Every Monday through Friday, we deliver a different song as part of our Song of the Day podcast subscription. This podcast features exclusive KEXP in-studio performances, unreleased songs, and recordings from independent artists that our DJs think you should hear. Today’s song, selected by Afternoon Show host Kevin Cole, is “Reason’s Run” by The Mantles from the 2013 album Long Enough to Leave on Slumberland Records.
Among the new releases today is the latest from The Mantles, Long Enough to Leave, a tight yet jangly, garage-pop record. If you were to pass the members of this four-piece on the street, you might not turn your head, but when they take the stage, your eyes and ears will assuredly remain focused. The band’s music does not demand anything from its audience – it is not loud, it is not angry, it is not brutal in any way – yet the listener can’t help but want more of it. The band’s sound is familiar yet unlike what you’d normally find boiling up in the Bay Area. Perhaps a closer analog is early 80’s sound of New Zealand (Flying Nun Records, The Bats, The Clean, etc.) or their fellow janglers among LA’s Paisley Underground.
Today’s featured song, the 2-minute and 21-second pop hit “Reason’s Run”, is a head-bobbing composition that also recalls the early rock and roll of the 50’s, complete with tambourine and la-la-la’s that Buddy Holly himself would approve of. The song is seemingly effortlessly composed with an unassuming guitar riff that sticks like bubble-gum covered in masking tape in your mind. “Reason’s Run” is traditional in the sense that it is short, guitar-centric and dreamy in its chorus, but modern in its full low-end, idie-produced glory.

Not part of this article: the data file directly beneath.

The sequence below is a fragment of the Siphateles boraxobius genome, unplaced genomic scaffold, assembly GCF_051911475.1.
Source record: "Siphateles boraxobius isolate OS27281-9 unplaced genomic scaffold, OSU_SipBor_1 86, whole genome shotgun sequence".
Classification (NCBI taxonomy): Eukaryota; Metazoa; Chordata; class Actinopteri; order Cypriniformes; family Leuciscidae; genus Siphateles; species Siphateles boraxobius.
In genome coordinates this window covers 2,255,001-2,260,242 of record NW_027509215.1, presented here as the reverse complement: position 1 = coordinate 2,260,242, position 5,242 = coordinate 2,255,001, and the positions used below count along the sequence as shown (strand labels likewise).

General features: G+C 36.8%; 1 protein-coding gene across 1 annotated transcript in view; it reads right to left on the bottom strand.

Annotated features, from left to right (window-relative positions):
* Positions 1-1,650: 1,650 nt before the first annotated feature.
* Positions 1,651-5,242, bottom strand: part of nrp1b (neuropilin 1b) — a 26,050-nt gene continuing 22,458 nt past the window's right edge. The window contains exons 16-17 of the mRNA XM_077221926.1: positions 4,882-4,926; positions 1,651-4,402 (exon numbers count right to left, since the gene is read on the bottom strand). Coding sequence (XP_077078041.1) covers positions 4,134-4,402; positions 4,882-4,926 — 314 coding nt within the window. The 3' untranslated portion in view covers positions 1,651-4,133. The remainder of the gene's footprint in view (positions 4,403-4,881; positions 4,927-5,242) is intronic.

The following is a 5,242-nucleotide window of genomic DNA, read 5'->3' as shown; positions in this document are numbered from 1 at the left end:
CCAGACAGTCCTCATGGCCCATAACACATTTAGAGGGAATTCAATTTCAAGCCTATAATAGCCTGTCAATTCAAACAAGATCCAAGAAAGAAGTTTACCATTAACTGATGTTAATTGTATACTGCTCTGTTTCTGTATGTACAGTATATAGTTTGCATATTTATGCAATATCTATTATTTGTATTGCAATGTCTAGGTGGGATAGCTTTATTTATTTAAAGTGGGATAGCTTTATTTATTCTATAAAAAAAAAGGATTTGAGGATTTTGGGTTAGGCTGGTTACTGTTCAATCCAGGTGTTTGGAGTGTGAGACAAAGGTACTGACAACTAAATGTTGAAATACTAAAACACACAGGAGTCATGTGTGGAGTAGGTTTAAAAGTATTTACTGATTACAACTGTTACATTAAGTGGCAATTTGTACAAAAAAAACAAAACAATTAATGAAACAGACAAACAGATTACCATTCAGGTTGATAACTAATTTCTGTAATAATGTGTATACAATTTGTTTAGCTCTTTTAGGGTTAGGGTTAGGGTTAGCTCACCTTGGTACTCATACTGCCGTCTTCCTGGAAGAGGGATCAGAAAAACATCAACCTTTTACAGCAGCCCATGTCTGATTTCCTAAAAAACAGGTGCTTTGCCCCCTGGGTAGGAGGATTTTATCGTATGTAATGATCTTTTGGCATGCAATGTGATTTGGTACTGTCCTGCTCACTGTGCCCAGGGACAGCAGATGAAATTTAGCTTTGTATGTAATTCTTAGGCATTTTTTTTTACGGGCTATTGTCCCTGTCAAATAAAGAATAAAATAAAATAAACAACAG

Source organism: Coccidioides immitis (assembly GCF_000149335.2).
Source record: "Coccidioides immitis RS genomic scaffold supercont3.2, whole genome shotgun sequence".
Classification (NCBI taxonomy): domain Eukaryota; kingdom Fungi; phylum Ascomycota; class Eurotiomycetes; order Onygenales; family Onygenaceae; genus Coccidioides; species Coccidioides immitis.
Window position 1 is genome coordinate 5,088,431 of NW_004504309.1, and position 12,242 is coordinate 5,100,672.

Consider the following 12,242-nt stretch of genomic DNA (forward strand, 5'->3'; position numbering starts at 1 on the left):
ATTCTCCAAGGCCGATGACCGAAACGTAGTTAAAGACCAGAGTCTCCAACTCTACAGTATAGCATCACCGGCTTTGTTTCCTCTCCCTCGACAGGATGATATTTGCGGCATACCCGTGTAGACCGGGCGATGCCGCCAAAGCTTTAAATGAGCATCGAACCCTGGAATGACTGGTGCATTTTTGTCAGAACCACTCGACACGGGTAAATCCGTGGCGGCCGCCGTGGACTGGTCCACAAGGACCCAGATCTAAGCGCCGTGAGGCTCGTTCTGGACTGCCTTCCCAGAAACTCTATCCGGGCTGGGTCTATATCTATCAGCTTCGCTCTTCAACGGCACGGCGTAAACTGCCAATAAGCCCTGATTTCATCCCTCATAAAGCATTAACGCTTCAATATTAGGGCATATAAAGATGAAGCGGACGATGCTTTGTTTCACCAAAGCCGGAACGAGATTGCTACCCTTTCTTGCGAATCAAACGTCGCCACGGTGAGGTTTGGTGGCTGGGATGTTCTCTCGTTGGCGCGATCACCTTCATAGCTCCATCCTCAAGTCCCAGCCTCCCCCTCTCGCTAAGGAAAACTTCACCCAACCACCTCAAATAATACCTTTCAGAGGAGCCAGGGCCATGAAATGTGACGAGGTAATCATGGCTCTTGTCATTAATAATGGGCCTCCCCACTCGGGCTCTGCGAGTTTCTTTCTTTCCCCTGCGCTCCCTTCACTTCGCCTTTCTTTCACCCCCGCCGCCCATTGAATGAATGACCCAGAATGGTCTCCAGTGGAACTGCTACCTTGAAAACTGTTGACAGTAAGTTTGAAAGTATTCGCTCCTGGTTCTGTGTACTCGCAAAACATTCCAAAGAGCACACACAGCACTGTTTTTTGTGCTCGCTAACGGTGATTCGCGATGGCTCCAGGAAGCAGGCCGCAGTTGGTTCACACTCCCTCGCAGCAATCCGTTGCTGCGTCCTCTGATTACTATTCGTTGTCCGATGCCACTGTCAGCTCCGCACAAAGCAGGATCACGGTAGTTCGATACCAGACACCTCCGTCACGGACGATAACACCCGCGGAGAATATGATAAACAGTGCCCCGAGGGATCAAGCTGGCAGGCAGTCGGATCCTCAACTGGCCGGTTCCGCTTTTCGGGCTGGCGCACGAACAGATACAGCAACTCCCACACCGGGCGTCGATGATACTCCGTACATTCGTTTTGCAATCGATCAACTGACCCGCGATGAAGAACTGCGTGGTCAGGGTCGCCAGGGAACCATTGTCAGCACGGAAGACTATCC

The Mantles are fresh off their June 14th show at San Francisco’s Rickshaw, and their next gig is a daytime album release, a self-described “rager”, at Oakland’s White Horse Bar. Hopefully, today’s release of Long Enough to Leave will bring them up to the Pacific Northwest. Until more dates are announced, keep checking the band’s Facebook and Tumblr pages. For now, here’s “Disappearing Act” from their 2009 self-titled release: